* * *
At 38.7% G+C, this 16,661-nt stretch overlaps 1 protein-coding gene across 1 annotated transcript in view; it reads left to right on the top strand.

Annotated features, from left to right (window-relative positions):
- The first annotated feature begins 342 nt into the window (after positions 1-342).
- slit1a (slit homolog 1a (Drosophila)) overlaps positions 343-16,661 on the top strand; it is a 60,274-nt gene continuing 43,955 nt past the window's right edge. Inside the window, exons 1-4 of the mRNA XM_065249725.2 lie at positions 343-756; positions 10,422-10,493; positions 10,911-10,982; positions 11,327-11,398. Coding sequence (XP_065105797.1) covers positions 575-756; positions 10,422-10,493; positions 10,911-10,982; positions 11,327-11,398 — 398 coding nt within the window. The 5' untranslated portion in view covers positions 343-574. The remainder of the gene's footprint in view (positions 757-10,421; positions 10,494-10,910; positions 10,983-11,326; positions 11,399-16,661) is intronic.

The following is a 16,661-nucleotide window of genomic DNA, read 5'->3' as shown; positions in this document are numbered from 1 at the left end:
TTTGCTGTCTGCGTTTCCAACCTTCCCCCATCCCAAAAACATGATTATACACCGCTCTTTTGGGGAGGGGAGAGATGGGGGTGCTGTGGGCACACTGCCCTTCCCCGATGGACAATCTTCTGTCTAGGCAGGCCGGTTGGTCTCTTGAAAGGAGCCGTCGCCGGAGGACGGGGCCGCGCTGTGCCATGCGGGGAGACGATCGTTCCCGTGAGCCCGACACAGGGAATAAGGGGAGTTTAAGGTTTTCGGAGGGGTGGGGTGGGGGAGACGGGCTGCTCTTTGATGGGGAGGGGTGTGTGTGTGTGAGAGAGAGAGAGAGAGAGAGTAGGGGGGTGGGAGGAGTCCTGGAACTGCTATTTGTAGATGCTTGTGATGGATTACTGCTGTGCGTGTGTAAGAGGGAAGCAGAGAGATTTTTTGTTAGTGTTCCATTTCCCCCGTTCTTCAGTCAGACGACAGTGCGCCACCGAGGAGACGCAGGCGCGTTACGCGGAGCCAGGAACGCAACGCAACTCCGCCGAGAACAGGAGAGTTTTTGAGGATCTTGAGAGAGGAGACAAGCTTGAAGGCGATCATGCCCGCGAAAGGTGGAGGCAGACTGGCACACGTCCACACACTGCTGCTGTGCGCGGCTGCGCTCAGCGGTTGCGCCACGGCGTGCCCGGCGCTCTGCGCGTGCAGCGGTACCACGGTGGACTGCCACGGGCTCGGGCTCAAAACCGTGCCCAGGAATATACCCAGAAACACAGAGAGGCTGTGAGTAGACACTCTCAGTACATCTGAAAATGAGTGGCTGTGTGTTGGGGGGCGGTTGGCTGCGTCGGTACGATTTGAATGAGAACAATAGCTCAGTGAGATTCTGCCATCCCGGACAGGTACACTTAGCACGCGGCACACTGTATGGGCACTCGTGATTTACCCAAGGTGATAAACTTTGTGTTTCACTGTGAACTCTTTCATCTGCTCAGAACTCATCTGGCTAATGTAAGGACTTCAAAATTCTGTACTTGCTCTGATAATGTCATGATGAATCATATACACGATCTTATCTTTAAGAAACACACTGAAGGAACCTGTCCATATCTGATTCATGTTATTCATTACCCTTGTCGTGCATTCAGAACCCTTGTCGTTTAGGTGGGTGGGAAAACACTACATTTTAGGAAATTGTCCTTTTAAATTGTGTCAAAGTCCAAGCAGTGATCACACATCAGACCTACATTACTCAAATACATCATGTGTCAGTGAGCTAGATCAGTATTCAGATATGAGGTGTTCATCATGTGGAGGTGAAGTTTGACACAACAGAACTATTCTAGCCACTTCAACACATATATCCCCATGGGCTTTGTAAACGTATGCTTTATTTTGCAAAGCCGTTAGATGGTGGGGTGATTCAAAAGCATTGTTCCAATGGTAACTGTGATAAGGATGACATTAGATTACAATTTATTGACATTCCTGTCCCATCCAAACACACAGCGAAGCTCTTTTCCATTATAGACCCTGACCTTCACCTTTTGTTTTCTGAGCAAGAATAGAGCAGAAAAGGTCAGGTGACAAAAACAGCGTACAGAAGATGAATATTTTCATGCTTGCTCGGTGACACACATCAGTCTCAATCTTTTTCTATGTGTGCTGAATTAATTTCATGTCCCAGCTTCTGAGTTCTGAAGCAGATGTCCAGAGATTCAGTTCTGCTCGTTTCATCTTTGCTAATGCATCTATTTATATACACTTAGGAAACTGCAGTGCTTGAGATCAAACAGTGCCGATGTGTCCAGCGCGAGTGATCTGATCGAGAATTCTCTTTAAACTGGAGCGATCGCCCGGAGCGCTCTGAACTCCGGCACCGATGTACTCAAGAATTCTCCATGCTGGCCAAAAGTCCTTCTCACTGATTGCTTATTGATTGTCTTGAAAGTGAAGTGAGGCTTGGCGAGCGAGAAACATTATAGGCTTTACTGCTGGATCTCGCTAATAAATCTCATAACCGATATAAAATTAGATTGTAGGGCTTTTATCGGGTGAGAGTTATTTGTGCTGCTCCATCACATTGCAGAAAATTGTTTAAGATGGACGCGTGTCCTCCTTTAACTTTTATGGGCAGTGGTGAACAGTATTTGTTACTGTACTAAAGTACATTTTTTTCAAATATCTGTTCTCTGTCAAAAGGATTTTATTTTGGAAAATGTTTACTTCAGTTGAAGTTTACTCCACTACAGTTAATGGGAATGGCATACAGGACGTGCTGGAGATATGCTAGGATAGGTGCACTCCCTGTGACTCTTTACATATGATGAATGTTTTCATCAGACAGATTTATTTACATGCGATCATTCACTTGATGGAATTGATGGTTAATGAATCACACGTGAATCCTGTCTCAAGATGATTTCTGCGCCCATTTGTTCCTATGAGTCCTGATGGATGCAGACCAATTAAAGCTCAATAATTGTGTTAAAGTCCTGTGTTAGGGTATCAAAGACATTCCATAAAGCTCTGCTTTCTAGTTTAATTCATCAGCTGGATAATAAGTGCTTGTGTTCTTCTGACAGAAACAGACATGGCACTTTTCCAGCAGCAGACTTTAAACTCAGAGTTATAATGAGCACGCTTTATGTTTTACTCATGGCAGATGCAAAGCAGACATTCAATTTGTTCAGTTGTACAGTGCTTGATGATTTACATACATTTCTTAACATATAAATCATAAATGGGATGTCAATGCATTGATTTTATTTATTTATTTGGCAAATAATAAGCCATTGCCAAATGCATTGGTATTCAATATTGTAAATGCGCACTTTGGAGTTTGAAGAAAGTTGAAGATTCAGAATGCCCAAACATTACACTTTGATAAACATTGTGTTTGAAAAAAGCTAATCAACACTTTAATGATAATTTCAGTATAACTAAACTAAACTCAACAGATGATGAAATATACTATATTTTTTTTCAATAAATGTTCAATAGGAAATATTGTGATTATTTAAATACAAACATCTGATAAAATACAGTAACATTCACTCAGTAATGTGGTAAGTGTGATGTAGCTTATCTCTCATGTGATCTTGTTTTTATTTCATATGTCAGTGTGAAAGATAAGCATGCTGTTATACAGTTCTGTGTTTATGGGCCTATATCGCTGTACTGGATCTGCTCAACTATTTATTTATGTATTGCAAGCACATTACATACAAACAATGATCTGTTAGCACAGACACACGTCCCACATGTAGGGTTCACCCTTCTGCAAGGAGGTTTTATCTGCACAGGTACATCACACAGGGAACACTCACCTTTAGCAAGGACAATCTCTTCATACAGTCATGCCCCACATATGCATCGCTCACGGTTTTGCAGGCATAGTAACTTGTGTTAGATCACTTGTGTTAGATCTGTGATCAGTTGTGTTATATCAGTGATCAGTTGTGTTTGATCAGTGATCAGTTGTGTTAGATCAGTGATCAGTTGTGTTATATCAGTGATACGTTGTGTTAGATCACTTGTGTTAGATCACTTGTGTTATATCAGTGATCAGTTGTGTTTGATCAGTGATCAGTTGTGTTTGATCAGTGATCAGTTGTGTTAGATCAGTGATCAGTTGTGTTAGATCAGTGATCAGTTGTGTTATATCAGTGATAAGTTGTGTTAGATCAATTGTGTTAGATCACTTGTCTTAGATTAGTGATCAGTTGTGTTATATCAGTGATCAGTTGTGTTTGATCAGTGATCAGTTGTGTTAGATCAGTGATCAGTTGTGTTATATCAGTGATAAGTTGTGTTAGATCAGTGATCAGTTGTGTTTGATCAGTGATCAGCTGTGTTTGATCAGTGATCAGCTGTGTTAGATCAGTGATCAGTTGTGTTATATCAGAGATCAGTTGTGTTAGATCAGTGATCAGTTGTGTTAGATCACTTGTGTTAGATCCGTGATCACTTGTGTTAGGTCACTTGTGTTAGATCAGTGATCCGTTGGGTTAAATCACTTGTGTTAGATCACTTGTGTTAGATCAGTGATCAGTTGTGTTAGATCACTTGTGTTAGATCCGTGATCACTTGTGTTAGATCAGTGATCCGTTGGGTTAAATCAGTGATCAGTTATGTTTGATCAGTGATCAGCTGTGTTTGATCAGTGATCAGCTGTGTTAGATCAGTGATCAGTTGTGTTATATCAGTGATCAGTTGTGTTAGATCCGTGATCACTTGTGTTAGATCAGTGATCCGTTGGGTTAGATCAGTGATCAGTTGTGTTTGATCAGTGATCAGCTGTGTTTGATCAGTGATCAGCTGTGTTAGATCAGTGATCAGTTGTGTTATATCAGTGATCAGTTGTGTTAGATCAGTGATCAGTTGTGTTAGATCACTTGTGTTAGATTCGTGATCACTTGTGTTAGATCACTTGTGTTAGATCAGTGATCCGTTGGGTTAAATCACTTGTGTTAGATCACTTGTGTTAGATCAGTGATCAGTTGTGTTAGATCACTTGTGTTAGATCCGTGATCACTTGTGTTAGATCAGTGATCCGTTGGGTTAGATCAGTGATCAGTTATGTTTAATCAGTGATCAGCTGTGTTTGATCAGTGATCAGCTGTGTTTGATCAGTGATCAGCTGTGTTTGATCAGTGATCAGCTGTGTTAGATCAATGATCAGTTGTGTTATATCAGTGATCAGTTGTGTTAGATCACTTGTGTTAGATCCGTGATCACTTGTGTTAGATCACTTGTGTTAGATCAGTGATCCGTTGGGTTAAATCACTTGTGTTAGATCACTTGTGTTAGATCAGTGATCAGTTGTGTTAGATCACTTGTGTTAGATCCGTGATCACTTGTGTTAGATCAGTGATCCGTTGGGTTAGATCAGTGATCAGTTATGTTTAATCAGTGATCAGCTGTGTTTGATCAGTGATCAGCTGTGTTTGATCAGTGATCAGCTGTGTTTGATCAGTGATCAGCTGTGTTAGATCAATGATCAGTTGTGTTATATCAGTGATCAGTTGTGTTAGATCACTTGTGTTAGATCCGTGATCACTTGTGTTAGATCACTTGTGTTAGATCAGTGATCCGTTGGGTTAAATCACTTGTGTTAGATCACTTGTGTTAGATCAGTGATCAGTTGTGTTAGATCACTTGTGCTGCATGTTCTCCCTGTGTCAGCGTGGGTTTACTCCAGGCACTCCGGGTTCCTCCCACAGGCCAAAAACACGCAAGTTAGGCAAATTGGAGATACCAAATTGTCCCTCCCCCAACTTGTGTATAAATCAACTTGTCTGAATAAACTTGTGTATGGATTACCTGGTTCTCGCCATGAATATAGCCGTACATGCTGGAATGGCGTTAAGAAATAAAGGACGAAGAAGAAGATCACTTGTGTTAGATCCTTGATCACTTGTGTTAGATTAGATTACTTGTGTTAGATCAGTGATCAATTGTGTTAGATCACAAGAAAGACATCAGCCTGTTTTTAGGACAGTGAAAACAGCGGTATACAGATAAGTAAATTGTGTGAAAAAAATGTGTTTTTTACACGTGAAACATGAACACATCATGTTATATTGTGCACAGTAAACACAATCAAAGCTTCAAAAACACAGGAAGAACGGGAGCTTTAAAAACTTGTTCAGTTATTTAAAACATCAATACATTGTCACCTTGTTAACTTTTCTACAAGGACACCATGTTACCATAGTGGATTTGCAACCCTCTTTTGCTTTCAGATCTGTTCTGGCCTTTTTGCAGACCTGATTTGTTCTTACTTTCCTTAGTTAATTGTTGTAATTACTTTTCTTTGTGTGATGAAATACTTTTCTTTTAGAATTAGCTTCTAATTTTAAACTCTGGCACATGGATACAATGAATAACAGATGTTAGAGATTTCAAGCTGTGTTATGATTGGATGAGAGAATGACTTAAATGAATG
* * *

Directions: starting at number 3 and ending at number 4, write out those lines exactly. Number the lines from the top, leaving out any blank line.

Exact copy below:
- The first annotated feature begins 342 nt into the window (after positions 1-342).
- slit1a (slit homolog 1a (Drosophila)) overlaps positions 343-16,661 on the top strand; it is a 60,274-nt gene continuing 43,955 nt past the window's right edge. Inside the window, exons 1-4 of the mRNA XM_065249725.2 lie at positions 343-756; positions 10,422-10,493; positions 10,911-10,982; positions 11,327-11,398. Coding sequence (XP_065105797.1) covers positions 575-756; positions 10,422-10,493; positions 10,911-10,982; positions 11,327-11,398 — 398 coding nt within the window. The 5' untranslated portion in view covers positions 343-574. The remainder of the gene's footprint in view (positions 757-10,421; positions 10,494-10,910; positions 10,983-11,326; positions 11,399-16,661) is intronic.